• The Grizzlies will welcome Tony Allen back to the FedExForum this week and both general manager Chris Wallace and owner Robert Pera have released statements about his time with the franchise. In a post on the team’s official site, Pera goes so far as to say that the Grindfather’s jersey will one day hang in the rafters.

Pelicans Notes: Rondo, Cousins, Allen, Crawford

New Pelicans point guard Rajon Rondo is confident that Anthony Davis and DeMarcus Cousins can be effective together and he’s eager to be part of that process, relays William Guillory of The New Orleans Times-Picayune. Rondo, who is with his fifth team in the past four years, said the big-man tandem played an important role in his decision to sign with the Pelicans. “They’ve only had a couple months together, I don’t count pretty much last year even though they did play together,” Rondo said. “I think those two guys are capable of being two of the best bigs to ever play this game as a duo. That’s pretty high expectations, but they have the talent to do it.”

Rondo had prior experience with Cousins when they were in Sacramento together in 2015/16. Both excelled that season as Rondo led the league with 11.7 assists per game and Cousins averaged 26.9 points. Coach Alvin Gentry said he likes the idea of pairing Rondo with incumbent point guard Jrue Holiday because it gives him two players capable of running the offense.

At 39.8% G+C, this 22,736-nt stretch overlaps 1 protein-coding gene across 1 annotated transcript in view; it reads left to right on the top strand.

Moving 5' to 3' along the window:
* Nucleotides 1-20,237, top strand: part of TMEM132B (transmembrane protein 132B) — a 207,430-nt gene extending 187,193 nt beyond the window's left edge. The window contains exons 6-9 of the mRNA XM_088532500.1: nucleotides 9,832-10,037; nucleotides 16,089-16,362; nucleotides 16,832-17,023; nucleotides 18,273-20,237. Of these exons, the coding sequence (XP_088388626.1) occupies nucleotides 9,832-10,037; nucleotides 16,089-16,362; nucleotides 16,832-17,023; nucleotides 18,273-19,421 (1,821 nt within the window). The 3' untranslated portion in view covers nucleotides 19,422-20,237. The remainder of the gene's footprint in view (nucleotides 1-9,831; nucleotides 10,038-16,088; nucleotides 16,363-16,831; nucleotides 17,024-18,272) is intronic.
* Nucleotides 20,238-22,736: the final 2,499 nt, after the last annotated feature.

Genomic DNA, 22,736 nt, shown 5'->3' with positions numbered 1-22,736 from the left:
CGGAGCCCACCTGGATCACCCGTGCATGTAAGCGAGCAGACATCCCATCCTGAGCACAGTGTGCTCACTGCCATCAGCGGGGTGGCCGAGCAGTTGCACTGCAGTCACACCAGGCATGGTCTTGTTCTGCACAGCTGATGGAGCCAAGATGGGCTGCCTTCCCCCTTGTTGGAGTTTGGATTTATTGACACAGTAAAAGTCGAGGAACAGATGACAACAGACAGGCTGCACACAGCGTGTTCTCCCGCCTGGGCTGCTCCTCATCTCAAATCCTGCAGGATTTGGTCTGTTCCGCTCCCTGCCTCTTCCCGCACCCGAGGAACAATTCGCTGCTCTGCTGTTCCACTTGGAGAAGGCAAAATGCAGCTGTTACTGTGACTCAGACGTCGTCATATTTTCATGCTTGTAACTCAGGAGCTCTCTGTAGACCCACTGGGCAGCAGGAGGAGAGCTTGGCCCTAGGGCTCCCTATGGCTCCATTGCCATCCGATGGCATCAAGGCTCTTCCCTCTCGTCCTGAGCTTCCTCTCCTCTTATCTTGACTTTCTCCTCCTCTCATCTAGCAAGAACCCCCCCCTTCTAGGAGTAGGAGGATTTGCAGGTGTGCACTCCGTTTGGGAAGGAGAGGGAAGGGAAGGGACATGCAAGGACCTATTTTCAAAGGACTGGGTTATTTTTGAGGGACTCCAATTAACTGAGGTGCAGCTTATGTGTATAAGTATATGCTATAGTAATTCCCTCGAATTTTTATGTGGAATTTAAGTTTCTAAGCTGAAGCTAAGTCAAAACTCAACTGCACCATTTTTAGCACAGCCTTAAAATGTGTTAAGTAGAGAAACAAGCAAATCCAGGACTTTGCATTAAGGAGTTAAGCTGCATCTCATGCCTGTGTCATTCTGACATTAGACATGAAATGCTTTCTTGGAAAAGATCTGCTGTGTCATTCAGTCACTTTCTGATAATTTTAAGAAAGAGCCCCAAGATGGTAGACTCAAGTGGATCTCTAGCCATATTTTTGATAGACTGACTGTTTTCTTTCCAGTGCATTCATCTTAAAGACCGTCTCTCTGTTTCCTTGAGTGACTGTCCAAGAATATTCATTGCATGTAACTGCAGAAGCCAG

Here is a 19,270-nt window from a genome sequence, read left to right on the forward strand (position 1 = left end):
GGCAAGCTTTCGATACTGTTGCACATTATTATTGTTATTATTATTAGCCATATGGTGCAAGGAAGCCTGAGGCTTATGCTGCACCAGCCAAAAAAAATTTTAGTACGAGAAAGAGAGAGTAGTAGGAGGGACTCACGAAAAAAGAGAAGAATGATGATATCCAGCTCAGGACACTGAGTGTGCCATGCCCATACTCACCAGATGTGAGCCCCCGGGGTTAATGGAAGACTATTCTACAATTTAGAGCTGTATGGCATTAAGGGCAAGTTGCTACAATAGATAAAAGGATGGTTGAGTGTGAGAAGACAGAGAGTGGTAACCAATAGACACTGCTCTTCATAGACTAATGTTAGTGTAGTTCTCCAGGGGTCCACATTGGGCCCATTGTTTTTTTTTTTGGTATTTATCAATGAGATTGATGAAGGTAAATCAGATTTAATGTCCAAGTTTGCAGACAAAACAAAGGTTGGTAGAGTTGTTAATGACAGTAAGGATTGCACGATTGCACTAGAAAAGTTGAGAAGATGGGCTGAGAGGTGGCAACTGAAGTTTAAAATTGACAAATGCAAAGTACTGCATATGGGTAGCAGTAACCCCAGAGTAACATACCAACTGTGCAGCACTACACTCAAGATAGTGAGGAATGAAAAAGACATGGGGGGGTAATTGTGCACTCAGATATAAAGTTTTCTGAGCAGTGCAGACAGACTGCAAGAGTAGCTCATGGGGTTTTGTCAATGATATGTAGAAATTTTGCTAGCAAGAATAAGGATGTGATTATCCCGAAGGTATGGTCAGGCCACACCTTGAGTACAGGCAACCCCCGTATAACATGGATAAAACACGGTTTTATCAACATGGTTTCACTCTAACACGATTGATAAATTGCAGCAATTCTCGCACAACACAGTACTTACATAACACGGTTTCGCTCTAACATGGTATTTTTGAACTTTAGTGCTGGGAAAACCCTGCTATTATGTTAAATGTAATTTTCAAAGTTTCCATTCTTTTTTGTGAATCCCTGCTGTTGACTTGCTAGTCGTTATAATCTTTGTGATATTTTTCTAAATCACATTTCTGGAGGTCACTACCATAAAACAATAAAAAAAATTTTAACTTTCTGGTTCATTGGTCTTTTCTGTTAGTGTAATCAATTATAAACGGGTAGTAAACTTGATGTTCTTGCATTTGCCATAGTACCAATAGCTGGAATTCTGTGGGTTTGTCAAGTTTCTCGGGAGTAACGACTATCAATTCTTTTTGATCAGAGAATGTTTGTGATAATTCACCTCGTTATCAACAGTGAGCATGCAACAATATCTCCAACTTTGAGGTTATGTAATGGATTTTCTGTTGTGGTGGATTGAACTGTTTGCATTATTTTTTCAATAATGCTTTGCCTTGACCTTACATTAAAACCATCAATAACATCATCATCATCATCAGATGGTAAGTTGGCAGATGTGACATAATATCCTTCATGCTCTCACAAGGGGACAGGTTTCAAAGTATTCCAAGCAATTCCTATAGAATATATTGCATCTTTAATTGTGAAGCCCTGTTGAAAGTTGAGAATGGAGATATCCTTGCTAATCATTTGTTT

There’s more today out of New Orleans:

  • Cousins believes his on-court chemistry with Davis is already much better than it was last season, Guillory writes in a separate piece. The All-Star big men didn’t have much time to prepare as they were thrown together after Cousins was acquired from the Kings during All-Star weekend. They spent the summer working out in Los Angeles and Las Vegas, and Cousins describes their relationship as “smoother” now that camp has started. “We’re figuring out our high-low game a lot more. We’re picking our spots: Who’s the guy to pop? Who’s the guy to roll,” Cousins said. “Last year, it would be times where we would run into each other or be on top of each other.”